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Subject: Re: Dallas Samson and Dalila
From: "Max D. Winter" <[log in to unmask]>
Reply-To:Max D. Winter
Date:Sun, 22 Oct 2017 14:26:21 -0400

text/plain (46 lines)

Gordon Young wrote:

"With last nights performance [of Samson et Dalila] this opera may go into my pile (it’s a 
small pile) of never again operas. I am curious to know what others think of Saint-Saens 
“masterpiece” (?)."

Not one of my favorites, either.  But with great singers - which you did not have, obviously - 
and a fine conductor who does more than beat time, and a good staging, it can make an 
effect.  If the tenor is not first rate, you might as well not go because it will be a waste of 

Dallas Civic Opera did S&D for the first time in 1964, with Del Monaco and Gorr.  There were 
problems at the final dress rehearsal.  Ronald Davis, in his book on the DCO, writes:  
"Shortly after arriving in Dallas, Del Monaco went out to Nieman-Marcus and bought a black 
cowboy suit - boots, hat, everything.  Rather than appearing in costume at the second dress 
rehearsal, he wore his cowboy outfit.  When the tenor talked onstage, during Gorr's big aria, 
the diva stopped singing, walked to the front of the stage, and said 'Maestro, why do I have 
to put up with that?'  The handful of people sitting in the audience applauded, causing Del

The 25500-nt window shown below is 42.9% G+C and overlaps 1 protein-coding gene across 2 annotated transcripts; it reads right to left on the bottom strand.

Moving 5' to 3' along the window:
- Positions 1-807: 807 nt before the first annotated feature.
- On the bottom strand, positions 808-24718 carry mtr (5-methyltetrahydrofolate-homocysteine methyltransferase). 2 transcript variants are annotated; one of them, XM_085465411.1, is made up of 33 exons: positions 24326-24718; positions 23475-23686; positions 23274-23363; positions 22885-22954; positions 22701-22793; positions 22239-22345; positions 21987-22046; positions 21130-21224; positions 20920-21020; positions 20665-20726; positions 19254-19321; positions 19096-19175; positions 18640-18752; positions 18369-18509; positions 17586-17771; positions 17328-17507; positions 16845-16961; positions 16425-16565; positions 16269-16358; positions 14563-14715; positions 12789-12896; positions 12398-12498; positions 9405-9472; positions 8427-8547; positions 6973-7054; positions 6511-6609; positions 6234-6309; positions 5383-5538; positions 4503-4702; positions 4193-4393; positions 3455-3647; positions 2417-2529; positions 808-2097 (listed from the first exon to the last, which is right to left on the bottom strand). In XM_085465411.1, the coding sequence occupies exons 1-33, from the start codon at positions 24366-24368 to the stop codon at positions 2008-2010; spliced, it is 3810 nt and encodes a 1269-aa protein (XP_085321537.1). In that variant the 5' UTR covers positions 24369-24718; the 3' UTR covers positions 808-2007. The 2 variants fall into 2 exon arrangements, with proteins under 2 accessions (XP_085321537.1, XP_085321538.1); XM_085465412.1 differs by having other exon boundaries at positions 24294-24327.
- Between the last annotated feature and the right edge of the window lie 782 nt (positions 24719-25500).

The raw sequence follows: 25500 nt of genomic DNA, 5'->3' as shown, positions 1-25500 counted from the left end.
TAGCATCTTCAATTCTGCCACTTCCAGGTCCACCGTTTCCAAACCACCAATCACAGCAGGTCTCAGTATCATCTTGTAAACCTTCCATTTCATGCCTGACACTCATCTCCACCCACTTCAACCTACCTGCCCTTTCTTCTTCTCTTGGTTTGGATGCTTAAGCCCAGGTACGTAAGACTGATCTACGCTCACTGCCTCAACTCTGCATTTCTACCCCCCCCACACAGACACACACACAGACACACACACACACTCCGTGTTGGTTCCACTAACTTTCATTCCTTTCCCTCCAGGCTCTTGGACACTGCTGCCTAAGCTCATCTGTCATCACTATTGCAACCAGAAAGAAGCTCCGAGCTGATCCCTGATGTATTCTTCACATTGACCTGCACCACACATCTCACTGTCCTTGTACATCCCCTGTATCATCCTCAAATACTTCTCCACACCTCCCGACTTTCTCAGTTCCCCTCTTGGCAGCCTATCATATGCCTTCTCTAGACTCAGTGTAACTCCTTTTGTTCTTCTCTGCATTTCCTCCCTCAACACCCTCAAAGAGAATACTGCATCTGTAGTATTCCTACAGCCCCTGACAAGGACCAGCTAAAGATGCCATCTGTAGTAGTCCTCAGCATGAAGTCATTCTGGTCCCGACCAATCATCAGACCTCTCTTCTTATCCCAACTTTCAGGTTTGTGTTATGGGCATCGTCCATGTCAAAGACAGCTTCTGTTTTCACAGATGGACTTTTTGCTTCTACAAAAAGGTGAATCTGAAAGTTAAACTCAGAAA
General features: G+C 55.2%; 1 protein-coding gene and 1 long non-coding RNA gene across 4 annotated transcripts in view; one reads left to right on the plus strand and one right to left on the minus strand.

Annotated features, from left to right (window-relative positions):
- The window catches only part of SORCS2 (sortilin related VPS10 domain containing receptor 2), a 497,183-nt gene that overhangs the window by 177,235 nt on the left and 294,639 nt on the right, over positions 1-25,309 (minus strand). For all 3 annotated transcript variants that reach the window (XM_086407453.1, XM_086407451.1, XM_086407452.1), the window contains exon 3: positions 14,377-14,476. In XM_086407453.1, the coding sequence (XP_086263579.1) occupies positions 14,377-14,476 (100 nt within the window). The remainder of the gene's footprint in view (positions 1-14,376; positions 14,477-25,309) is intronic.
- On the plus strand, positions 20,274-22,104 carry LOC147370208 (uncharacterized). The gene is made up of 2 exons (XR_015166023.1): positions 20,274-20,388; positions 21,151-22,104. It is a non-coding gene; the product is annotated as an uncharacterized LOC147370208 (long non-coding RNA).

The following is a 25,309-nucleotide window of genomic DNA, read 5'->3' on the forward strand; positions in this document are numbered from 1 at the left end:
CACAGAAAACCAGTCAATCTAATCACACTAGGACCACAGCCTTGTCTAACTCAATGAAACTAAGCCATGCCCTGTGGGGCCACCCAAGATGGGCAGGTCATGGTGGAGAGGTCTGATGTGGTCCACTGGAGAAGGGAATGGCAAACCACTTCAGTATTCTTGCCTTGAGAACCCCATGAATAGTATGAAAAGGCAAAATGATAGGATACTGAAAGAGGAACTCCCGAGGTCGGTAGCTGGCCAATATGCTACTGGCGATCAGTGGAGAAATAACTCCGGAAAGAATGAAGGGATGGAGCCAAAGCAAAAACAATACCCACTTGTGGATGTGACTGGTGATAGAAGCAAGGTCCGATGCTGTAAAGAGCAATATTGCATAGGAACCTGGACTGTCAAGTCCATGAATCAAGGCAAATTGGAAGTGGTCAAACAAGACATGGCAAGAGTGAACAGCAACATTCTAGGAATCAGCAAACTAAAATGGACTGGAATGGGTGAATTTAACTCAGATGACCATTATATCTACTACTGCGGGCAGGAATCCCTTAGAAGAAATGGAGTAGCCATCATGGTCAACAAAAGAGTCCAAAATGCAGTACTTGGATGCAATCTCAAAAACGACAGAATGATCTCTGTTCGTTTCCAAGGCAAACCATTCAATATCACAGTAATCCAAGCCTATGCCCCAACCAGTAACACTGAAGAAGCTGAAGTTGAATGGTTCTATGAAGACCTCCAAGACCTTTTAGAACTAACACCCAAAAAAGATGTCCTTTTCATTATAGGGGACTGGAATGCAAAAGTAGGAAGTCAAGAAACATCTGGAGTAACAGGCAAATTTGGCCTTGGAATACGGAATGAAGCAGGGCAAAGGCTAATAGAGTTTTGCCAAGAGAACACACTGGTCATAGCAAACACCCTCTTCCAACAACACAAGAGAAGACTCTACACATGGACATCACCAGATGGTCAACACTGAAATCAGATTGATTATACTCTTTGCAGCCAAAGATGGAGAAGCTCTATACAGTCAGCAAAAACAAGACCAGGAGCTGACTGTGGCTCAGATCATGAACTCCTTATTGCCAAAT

Monaco to walk off the stage and refuse to come back.  Kelly went backstage to try to 
reason with Del Monaco, but it took a promise to redo the tenor's dressing room before he 
was appeased."  There is a famous tape of Gorr's angry outburst and of people applauding.  

In 1971 DCO mounted the opera with Vickers and Joy Davidson (a last minute substitute for 
the scheduled singer, Viorica Cortez, who lost her voice during rehearsals), a really fine 
performance of which there is a recording.

The real problem is the first act, which to me is static and interminable.  You also need a 
convincing and spectacular temple collapse at the end.  It also helps if the famous 
Bacchanale (which I love) is not choreographed like a risible hoochy-kootchy number.

The opera is not really first-rate music.  Meyerbeer at his best is much better.


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